I explained that for much of my life, the United States and the Soviet Union had 20,000 nuclear warheads aimed at each other. I recollected that each day during the Cold War, we awoke with the possibility, as remote as it was, that our world could be changed drastically by dinner.
I was reminded again of how much more safe and secure life is today while reading an article in the April/May edition of Foreign Affairs, titled “Clear and Present Safety,” by Micah Zenko and Michael A. Cohen.
The authors point out that we face real challenges — terrorism, nuclear proliferation, cyber attacks, revolutions, economic crisis in Europe, the rise of new powers, global warming, and pandemic diseases.
Compared to the past, however, Zenko and Cohen conclude, “The world that the United States inhabits today is a remarkably safe and secure place. It is a world with fewer violent conflicts and greater political freedom than at virtually any other point in human history.”
The great ideological contests of the 20th century, the confrontations with fascism and communism, are settled.
Not everyone on the planet enjoys the benefits of life in a republic, but the ideal of democratic government, elected parliaments and congresses, mixed private enterprise economies, and the rule of law are universally admired, even where not practiced.
The world is enjoying greater economic prosperity, more emerging democratic governments, better health, increasing life expectancy, and less violence.
The United States currently has no competitors for world leadership, faces no existential threats, and boasts a military more powerful than all of the next dozen or so biggest militaries combined, and most of those are our allies.
The authors of the Foreign Affairs article report on four global trends.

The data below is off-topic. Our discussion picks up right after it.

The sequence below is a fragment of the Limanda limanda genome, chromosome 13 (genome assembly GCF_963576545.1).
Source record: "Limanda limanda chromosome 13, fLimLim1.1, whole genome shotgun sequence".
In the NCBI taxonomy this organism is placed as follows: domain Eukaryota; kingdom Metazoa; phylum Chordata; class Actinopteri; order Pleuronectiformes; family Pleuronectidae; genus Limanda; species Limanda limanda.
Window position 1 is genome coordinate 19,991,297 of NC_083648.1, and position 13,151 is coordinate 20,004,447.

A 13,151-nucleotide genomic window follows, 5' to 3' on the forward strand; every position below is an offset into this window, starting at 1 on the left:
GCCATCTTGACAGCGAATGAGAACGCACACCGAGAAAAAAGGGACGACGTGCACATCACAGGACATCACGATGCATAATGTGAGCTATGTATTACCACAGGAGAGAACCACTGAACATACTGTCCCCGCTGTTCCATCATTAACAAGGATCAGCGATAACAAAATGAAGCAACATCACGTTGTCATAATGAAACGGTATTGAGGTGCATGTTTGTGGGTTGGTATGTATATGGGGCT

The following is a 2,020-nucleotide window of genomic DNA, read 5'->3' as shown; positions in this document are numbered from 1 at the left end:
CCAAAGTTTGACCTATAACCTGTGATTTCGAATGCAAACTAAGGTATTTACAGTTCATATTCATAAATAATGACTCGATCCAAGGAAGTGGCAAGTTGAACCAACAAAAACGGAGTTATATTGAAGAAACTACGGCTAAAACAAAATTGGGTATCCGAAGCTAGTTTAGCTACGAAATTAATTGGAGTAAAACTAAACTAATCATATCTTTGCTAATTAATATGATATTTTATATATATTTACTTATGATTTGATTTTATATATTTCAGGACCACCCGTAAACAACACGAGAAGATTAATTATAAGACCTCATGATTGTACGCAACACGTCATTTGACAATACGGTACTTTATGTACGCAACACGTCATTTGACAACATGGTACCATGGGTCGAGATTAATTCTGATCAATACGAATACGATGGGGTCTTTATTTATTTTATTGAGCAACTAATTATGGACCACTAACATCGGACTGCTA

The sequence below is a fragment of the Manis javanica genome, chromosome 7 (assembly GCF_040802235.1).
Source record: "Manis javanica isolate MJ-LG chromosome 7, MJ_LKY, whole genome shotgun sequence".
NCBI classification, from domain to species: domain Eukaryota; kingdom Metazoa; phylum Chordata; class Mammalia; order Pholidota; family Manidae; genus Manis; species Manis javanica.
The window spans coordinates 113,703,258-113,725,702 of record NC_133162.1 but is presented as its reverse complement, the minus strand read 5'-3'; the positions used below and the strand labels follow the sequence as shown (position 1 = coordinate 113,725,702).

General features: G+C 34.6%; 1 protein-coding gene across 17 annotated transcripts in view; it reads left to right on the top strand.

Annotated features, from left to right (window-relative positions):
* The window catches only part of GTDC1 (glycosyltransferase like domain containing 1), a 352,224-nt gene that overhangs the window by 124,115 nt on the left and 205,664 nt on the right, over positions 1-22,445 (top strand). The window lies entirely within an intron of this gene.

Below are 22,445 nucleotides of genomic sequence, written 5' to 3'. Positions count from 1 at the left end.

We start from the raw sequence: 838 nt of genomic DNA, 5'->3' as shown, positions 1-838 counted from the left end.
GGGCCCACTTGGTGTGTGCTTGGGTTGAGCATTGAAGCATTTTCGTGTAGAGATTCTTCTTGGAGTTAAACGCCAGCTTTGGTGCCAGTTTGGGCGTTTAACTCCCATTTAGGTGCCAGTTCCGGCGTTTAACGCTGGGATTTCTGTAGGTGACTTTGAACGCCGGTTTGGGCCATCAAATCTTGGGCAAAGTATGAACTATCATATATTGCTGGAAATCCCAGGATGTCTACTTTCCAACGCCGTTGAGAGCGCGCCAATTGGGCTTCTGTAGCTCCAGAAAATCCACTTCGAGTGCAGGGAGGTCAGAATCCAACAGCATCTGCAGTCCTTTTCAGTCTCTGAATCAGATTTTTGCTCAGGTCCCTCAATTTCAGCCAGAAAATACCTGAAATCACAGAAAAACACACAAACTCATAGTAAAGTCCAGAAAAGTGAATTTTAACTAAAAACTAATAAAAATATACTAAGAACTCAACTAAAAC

The first is the reduction of violent hostilities.
In 1992 there were 53 armed conflicts ongoing in 35 countries. By 2010, that number had decreased to 30 in 25 countries. The number killed in each conflict was also declining.
We have also witnessed the spread of political freedom and prosperity. There were 69 elected democracies at the end of the Cold War. Today, there are 117.
Zenko and Cohen note the improvement in public health. The incidence of diseases like malaria, tuberculosis and polio has diminished dramatically, along with water- and food-borne illnesses and many tropical diseases.
The mortality rate of children under age 5 has fallen from 141 in 1,000 in 1970, to 57 in 1,000 in 2010. Global life expectancy has risen from age 59 over that period to 70.
And then, there is the diminishing incidence of terrorism. From 2006 to 2010 there has been a 20 percent drop in terrorist attacks and a 35 percent reduction in deaths.
The authors claim that terrorism is, in fact, a “phantom menace.” While terrorism continues to be a concern, the fear, “is completely out of proportion to both the capabilities of terrorist organizations and the United State’s vulnerabilities.”
Both political parties and many private interests have participated in hyping the level of security challenges to the United States. The exaggeration of military threats distorts our priorities such that too much of our spending is concentrated on defense industries and not enough on other broader national threats.
While non of the above should be taken as a rationale for complacency, Zenko and Cohen conclude, “More than 60 years of U.S. diplomatic and military efforts have helped create a world that is freer and more secure.
“The United States, in other words, has won.”
• Mickey McGuire, a retired high school social studies teacher, is among a select group of local residents with columns in the Tracy Press.